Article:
Jesse Draxler: I've never really questioned collaborating, it seems natural. My first true collaboration started about 6 years ago with a good friend and artist, Justin James Sehorn, under the name Bloodtime. We continue to create together as Bloodtime to this day. Since then I have had the opportunity to collaborate with many different sorts of artists in many different ways through the years. WAFA is by far the most expansive collaborative collective I have ever worked with, and that really excites me.

3. What do you like most about working with others?

Sundry Sullen: I love sharing my personal growth with everyone, and getting direct feedback and positive support. I always feel like I have someone to lean on when I need to, and that whatever I do I have family out there that loves me for it. It continually gives me new insight and energy to keep working on my own growth and development, and to open myself up even more than the previous moment. I feel very blessed to have this opportunity to work with such honest and amazing artists. And all of this is a mirror to reflect upon myself, to come closer to what I am, and what it is that I'm doing here on this wondrous and mysterious planet.

Brandon Wilson: Everyone's combined energy motivates and inspires me to create, both with the collective as well as with my own personal work. Even in everyday non-art tasks I feel inspired to be more creative. I don't work well in a vacuum, I need that feedback and bouncing around of ideas to stir me up a bit. As time goes on I also like learning about the other members on more personal levels. I'm curious about who we all are and what our stories are from around the globe.

Brandi Strickland: It's inspiring to be working with like minds all over the world. I love the physical art collaborations that we make, but the conversations, discussions and kinship are equally rewarding.

Jesse Draxler: Reacting to another's creativity is what I like most about collaborating. What I like in particular about the WAFA is the sense of kinship and community. Seeing what everyone does not only within the constructs of the WAFA, but also in their personal work, and in their daily lives. There is a lot of drive within all the members of the WAFA, it is incredible to be part of such a passionate group of artists. I think that passion and drive definitely comes through in the art produced.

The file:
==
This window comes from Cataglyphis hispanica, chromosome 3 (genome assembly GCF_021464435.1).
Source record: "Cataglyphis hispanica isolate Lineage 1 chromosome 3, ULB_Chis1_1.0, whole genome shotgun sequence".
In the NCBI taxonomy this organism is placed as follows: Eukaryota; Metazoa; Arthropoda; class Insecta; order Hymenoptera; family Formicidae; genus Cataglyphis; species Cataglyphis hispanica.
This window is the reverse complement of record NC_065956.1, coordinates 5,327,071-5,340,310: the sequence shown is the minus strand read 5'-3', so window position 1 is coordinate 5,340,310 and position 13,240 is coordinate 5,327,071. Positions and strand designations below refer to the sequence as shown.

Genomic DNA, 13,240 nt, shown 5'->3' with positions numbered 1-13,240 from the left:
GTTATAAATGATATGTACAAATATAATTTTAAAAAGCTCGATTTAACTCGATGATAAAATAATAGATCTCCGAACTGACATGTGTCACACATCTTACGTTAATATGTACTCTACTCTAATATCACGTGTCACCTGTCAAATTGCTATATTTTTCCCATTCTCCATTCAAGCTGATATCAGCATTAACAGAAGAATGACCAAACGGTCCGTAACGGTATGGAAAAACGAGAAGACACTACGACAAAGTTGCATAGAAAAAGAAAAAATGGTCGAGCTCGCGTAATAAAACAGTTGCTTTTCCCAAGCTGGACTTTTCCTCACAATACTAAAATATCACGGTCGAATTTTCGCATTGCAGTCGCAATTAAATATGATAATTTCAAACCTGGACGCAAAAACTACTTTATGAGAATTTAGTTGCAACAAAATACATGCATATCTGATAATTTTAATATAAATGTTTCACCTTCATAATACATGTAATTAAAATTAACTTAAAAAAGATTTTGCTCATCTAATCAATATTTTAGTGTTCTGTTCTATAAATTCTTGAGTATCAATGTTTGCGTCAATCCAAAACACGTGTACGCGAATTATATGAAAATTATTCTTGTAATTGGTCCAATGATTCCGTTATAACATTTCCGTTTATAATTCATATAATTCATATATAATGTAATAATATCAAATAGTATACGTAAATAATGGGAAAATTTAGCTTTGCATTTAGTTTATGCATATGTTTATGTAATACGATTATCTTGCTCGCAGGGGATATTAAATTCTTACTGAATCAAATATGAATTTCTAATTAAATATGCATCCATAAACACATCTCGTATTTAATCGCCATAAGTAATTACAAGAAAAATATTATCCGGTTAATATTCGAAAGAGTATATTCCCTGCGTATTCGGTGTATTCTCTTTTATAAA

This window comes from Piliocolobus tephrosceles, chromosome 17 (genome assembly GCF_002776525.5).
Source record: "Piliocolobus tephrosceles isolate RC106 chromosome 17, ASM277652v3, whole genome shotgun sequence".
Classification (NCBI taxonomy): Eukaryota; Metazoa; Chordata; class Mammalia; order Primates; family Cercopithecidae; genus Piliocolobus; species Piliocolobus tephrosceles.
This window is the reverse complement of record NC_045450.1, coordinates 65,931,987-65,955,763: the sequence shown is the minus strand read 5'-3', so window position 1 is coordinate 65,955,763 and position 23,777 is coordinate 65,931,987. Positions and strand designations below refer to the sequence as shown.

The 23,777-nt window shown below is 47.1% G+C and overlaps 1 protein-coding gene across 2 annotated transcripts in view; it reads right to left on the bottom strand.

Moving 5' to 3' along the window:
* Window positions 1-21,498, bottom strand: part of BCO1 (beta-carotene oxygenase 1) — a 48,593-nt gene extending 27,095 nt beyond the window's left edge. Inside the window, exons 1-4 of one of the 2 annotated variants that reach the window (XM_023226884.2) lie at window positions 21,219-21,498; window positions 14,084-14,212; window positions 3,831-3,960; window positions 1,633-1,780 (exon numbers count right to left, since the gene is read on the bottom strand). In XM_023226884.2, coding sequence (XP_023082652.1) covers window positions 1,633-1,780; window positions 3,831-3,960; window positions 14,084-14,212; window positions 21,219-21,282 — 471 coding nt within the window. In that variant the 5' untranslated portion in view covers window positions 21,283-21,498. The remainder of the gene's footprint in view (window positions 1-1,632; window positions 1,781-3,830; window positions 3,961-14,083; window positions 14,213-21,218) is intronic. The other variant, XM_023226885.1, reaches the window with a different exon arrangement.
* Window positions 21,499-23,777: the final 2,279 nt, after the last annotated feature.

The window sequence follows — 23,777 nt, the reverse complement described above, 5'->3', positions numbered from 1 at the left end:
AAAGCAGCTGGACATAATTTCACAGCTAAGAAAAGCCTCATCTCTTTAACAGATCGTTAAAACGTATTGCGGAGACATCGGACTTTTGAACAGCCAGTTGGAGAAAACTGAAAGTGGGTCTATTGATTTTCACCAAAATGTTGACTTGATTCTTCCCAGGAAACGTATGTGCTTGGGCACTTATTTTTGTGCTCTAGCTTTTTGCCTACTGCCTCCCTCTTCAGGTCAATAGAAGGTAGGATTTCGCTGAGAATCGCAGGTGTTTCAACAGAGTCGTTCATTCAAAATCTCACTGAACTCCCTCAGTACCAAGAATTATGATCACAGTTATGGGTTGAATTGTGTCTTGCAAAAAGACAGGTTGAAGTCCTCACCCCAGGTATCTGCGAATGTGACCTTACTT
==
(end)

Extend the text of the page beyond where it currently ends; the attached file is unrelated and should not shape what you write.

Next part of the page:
4. What have you learned from collaboration and who/what did you learn it from?

Sundry Sullen: That it changes me, and inspires me, gives me new understanding, awakens and lifts me up, and always challenges me. It's an ongoing journey that seems to reveal more and more. It is a great teacher. I've learned all of this from each and every member that I've worked with.

Jenkins: We've learnt that good collaboration is about letting go, being positive, open to new influences and to change. It takes your work to places you never expected and in turn gives you the rare opportunity to spectate and see your work in a new way and to share that experience with others.

Brandon Wilson: It's been interesting to see how people respond to different peoples' work. Especially with the mail art project. I have learned to be more free and to try new ideas and styles. I've also learned that it's fun.

5. If you could collaborate with anyone you wanted, who would it be?

Sundry Sullen: I would love to collaborate with a Native American shaman.

Jenkins: There are some incredible collaborations out there that cut the barriers down between the perceived 'sectors' in art. It would be great to do a collaboration with a band, a musical, sonic experience with live visuals. There is something poetic and beautiful about the connection and narrative that music and art can achieve.

Brandi Strickland: Jack Gregory and/or Takashi Iwasaki

Related links:

WAFA: www.wearefuckingawesome.org

Sundry Sullen: www.sundrysullen.com

Brandi Strickland: www.brandistrickland.com

Brandon Wilson: www.brandonfwilson.com

Jesse Draxler: www.jessedraxler.com

Jenkins: www.seesomework.co.uk

Anthony Zinonos: www.anthonyzinonos.com

Thank you everyone!

Notpaper is a blog dedicated to showcasing the work of international collage artists. We strive to meet the artists and understand the thoughts behind the process, so interviews with artists are a big part of what we do. If you are new to the site, please enjoy our archives featuring hundreds of collagists!   more 

Contact

Sorry, artwork submissions are temporarily closed.

For any other non submission related inquiries, please email:
info@notpaper.net

Recent Entries

Archives

Categories

Recent Tweets